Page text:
Mesa Solar Sox @ Scottsdale Scorpions, Scottsdale Stadium

My visit to Scottsdale Stadium for an Arizona Fall League game started with a conversation with Phil Rizzo. Yep, Mike’s dad. He spotted our Nats gear, and called us over to chat before the game got started. He talked about working for the D-Backs, doing scouting for Mike, and the logistics of trying to live in Chicago and scout in Arizona for spring training and fall league. He doesn’t like traveling much anymore, since it’s become such a pain in the “rear.” Not sure if he’ll go through with it, but he took my business card, and promised us Nats tickets. He and his buddy sat behind home plate, definitely scouting. Plenty of radar guns in evidence. Phil also gave us permission to give Mike a hard time when we see him in Florida.

We weren’t the only fans wearing team gear: probably saw half of the teams’ logos on at least one fan. Took advantage of being senior enough to get discounted tickets: general admission for $6 instead of $8.

Caught a couple of photos of the Nats on the Solar Sox before the game. Several of the players were signing autographs before the game. Easy enough to score an autograph: the total attendance was only 796.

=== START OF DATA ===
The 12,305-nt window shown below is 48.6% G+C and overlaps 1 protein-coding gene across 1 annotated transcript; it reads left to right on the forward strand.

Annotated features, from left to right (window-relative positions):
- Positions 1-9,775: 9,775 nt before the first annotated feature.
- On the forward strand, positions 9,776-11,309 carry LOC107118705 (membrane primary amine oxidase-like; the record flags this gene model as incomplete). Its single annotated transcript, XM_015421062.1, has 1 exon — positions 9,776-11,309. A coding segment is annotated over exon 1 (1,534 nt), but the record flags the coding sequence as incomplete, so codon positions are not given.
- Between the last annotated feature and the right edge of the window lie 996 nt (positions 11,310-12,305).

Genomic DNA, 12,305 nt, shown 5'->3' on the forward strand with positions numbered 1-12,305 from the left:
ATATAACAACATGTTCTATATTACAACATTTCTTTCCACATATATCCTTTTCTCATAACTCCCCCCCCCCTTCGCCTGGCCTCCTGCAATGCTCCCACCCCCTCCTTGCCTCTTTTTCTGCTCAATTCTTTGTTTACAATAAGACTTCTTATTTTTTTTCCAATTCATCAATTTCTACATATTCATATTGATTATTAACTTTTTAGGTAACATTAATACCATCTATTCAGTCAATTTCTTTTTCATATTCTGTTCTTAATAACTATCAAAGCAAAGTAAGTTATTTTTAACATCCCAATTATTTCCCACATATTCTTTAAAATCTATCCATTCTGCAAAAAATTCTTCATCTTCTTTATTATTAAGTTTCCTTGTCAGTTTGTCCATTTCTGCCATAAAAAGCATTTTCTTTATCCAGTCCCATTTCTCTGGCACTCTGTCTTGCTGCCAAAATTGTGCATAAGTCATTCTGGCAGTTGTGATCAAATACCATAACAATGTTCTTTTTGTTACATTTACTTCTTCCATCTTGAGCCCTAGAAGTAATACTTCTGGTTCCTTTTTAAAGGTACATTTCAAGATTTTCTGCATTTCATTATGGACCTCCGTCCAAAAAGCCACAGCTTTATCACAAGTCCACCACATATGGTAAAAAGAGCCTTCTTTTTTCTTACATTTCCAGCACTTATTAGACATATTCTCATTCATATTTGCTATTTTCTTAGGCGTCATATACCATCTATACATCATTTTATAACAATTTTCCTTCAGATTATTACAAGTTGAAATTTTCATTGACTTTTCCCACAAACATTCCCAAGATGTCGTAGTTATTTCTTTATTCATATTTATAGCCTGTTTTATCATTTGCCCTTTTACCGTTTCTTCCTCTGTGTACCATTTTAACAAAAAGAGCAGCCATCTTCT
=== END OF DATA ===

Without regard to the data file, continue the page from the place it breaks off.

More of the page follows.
Taylor Gushue was catching for the Solar Sox. He did a reasonable job—didn’t throw out the one base stealer, but did block a number of pitches in the dirt. And there were a lot of pitches in the dirt: the AFL pitchers are a little rough around the edges, as you would expect.

Victor Robles caught the first three fly balls hit his way, but on the fourth one (on the first pitch from Williams) he dove–and missed it. He was swapped out of the game, for “non-medical reasons” per the Twitter, but I didn’t see anything specific that led to him being pulled.

Daniel Johnson lost a ball in the sun—or maybe just lost it. He did catch the next ball, though.

Kelvin Gutierrez got in the game, but didn’t do anything worth mentioning.

The hitters from both teams were in “swing” mode: there was only one called third strike. Daniel Johnson did make contact—but everything was caught.

At one point, the Scorpions manager came out to argue a call on a fair/foul ball . . . and won! Hey, the AFL is definitely casual.

In my personal opinion, the pitcher closest to major-league ready was one of the Scorpions’ pitchers, D.J. Snelton from the Giants. Zac Houston from Detroit may also be close: small sample size (one inning) but he looked like he knew what he was doing out there.

The Sox lost 3-0: surprising that it wasn’t a bigger margin given the Sox had exactly one hit to the Scorpions’ ten.

So afterwards, we went back to the hotel to have an early dinner (since we’d gotten up at 4 a.m. to fly to Phoenix). We ended up chatting with the guitar player in the bar, who turned out to know Dusty Baker from playing the Rod Beck Memorial fundraisers with him. Small world.

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